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Question About Finishing Reclaimed Wood

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Forum topic by wmgworks posted 11-06-2015 09:02 PM 492 views 0 times favorited 6 replies Add to Favorites Watch
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wmgworks

193 posts in 446 days


11-06-2015 09:02 PM

I have some reclaimed wood that has that distressed look I’d like to maintain. It’s got red paint on it, and I want ot keep it looking a little rough. But the problem is, if someone grabbed it they may get a splinter. So how do I “desplinter” it enough to keep it safe, but not have to sand all the rusticness away?

-- Butchering wood since 2015


6 replies so far

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HokieKen

1738 posts in 599 days


#1 posted 11-06-2015 09:32 PM

Best suggestion I have is localized sanding. Just go over the wood with your hand to identify the areas where splintering is an issue and sand lightly so as not to remove the patina of the wood. How bad is the splintering? It sounds like the wood may be dry. You might try giving it a few good coats of BLO or Tung oil to “moisturize” it without altering the color (much, hopefully). Then lightly sand the problem areas. Then another coat or 2 of oil should bring it back to a fairly uniform patina. I’d keep oiling as long as it keeps soaking it up. When you have to wipe excess oil off after 12 hours or so, you’ve got enough in there. The oiling suggestion assumes your red paint doesn’t seal the wood enough to keep it from absorbing the oil. Some pics of the wood and info on the type of wood may help illicit some more specific suggestions.

-- Kenny, SW VA, Go Hokies!!!

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wmgworks

193 posts in 446 days


#2 posted 11-06-2015 09:38 PM

Thanks for the advice. How high of a grit do you think I should go up to just to get rid of the splinters. The faces of the boards are fine. It;s the edges that have the issues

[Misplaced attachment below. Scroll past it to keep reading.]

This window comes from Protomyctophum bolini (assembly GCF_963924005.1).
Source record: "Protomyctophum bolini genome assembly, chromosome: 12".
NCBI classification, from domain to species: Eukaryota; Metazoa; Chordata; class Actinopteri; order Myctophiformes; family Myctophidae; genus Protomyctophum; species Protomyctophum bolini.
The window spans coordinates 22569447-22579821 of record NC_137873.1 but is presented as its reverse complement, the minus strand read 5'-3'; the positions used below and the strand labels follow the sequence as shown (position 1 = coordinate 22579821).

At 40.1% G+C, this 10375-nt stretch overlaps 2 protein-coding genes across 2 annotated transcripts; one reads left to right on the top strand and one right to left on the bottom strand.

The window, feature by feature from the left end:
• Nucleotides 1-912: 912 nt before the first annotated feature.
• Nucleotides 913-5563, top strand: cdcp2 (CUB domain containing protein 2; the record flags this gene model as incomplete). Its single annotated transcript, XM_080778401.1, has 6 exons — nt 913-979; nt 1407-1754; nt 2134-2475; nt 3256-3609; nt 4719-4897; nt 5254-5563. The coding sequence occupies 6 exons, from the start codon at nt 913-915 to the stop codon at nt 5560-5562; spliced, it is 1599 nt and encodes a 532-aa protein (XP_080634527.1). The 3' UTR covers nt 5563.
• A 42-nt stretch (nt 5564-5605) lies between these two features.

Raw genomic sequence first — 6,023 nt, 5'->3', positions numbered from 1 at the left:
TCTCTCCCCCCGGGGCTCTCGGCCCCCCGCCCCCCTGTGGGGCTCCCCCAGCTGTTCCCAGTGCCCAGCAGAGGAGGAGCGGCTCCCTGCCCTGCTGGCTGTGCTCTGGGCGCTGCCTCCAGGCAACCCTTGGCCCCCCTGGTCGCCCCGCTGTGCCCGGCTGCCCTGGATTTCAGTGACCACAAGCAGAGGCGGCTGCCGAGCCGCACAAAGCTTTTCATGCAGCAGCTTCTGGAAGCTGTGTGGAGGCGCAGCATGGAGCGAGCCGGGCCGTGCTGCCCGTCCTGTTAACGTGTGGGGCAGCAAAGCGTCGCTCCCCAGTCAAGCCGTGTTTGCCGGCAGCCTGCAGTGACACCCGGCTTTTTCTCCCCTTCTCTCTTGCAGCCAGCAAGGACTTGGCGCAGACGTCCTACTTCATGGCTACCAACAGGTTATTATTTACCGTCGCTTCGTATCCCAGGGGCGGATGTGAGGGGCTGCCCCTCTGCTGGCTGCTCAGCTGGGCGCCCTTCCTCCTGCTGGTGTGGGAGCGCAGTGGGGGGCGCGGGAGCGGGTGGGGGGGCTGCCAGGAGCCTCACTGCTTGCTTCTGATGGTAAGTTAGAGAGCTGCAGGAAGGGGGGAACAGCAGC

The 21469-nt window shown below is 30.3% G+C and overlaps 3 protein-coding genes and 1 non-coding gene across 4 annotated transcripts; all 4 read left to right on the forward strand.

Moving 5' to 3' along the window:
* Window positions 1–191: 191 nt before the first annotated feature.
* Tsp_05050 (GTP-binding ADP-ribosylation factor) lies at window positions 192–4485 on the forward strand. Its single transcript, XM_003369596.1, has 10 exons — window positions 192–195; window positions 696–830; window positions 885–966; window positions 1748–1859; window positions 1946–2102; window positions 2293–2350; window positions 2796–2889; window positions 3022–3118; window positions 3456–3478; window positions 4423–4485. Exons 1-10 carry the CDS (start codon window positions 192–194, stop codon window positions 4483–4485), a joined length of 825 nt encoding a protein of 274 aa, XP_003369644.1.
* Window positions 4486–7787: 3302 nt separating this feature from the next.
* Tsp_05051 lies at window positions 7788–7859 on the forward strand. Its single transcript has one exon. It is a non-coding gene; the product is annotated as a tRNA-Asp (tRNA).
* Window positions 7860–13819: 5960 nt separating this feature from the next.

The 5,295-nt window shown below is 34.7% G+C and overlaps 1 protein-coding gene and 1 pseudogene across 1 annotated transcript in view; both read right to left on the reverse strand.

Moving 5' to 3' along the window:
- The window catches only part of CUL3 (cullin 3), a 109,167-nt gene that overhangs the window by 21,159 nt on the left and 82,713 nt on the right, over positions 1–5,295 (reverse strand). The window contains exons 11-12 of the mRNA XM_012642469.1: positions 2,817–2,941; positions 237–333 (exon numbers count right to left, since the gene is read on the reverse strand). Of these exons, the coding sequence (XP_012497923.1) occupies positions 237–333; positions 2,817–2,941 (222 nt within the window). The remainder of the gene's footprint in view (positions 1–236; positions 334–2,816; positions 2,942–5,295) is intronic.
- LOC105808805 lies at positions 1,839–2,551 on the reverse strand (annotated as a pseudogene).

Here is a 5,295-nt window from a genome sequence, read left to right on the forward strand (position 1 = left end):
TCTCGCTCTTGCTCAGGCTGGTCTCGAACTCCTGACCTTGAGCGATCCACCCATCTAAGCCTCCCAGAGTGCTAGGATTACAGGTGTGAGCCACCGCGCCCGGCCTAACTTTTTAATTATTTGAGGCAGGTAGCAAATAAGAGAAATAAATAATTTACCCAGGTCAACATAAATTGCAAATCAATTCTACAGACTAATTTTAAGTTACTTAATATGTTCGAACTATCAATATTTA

-- Butchering wood since 2015

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Gixxerjoe04

835 posts in 1037 days


#3 posted 11-06-2015 10:46 PM

On some reclaimed stuff I’ve done, if it’s grey and I plan on putting finish on it, I usually sand the grey away. Whenever I’ve finished the grey weathered wood then it’s usually too dark for my liking plus the real weathered stuff is pretty rough. I usually use 120 then 220. You could always start with 220 and see how it works and if it doesn’t then go to 120. Of course it will take the grey away but if the wood has saw marks, it won’t take those away.

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wmgworks

193 posts in 446 days


#4 posted 11-06-2015 10:53 PM

What if you want to leave the existing paint but just remove splinters? 80 grit?

-- Butchering wood since 2015

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Gixxerjoe04

835 posts in 1037 days


#5 posted 11-06-2015 11:01 PM

That would def take the paint off I’d say, how rough is it? Got any pics. I’d probably just try 220 and see what happens, can always try a lower grit but if you start out too low, could mess up you whole plan.

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wmgworks

193 posts in 446 days


#6 posted 11-06-2015 11:05 PM

Duh (me). What you said the first time totally makes sense now. I see what you were saying. You can always take more off but never put more back :D

-- Butchering wood since 2015

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